The energy industry is lagging behind other industries in protecting themselves against malicious hackers as cybersecurity protection remains weak and is not a priority.

Nearly seven out of ten respondents who work in the upstream, midstream and downstream companies said in a survey that their businesses have been compromised at least once during the year, with a loss of confidential information and disrupting their operations. Oil and gas companies are failing to protect themselves against hackers, according to a survey of 377 executives who secure or oversee cyber risk that was conducted by the Ponemon Institute, a Traverse City, Mich.-based privacy, data protection and information security policy research group, and sponsored by Siemens, a German-based electrification, automation and digitalization company.

The survey also revealed that 61% of respondents said their company has difficulty mitigating cyber risks with only 41% who said they continually monitor their infrastructure to prioritize threats and attacks. A large percentage of companies or 65% said the top cybersecurity threat is a negligent or careless insider and 61% said the company's industrial control systems protection and security is inadequate.

Energy companies have not updated their systems and technology, leading to the potential of large breaches that can affect major infrastructure needs in the U.S., said Mike Kail, chief innovation officer at Cybric, a Boston-based security-as-a-service platform provider.

"The overall evolution of operational excellence has lagged far behind industry trends and standards," he said. "The security issues and challenges within the oil and gas industry are monumental."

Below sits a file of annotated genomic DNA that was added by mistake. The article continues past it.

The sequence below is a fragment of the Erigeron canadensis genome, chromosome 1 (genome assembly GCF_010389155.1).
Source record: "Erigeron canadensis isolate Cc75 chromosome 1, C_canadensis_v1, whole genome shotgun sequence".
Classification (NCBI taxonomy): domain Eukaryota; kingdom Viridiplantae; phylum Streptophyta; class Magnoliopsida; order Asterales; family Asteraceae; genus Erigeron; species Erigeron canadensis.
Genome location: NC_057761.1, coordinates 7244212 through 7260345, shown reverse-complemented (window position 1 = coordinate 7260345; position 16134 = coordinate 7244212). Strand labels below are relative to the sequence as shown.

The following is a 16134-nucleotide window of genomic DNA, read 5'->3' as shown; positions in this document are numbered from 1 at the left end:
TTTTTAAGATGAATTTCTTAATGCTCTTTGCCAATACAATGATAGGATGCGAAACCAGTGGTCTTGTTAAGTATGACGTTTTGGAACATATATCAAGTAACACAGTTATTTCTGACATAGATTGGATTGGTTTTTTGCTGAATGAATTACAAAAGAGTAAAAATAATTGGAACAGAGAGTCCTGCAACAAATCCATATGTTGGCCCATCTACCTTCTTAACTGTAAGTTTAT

These industries need to be more pro-active in their approach towards infrastructure and security and failing to address these issues quickly can be far reaching.

"Not to be a doomsayer, but imagine what the consequences would be if critical infrastructure were to go offline for even a few hours due to an attack or breach," said Kail. "The original Mad Max movie gives a sensationalistic view into what could happen as a result of a longer term issue, but given our implicit reliance on such resources, it's not that far-fetched."

The businesses in the energy sector have focused too much of their resources and attention on physical security such as their plants and machinery instead of their technology.

These flaws lead companies more susceptible to attacks, said James Lee, executive vice president at Waratek, a Dublin, Ireland-based provider of application security solutions.

"To a hacker, the ways you attack a control application is just the same as how you steal information from a retailer or bank," he said. "The difference is a cyberattack against control technology puts lives at risk."

For years, the energy industry believed they were protected against hackers more because their energy management and industrial systems were physically isolated from everything else, said Nathan Wenzler, chief security strategist at AsTech, a San Francisco-based security consulting company.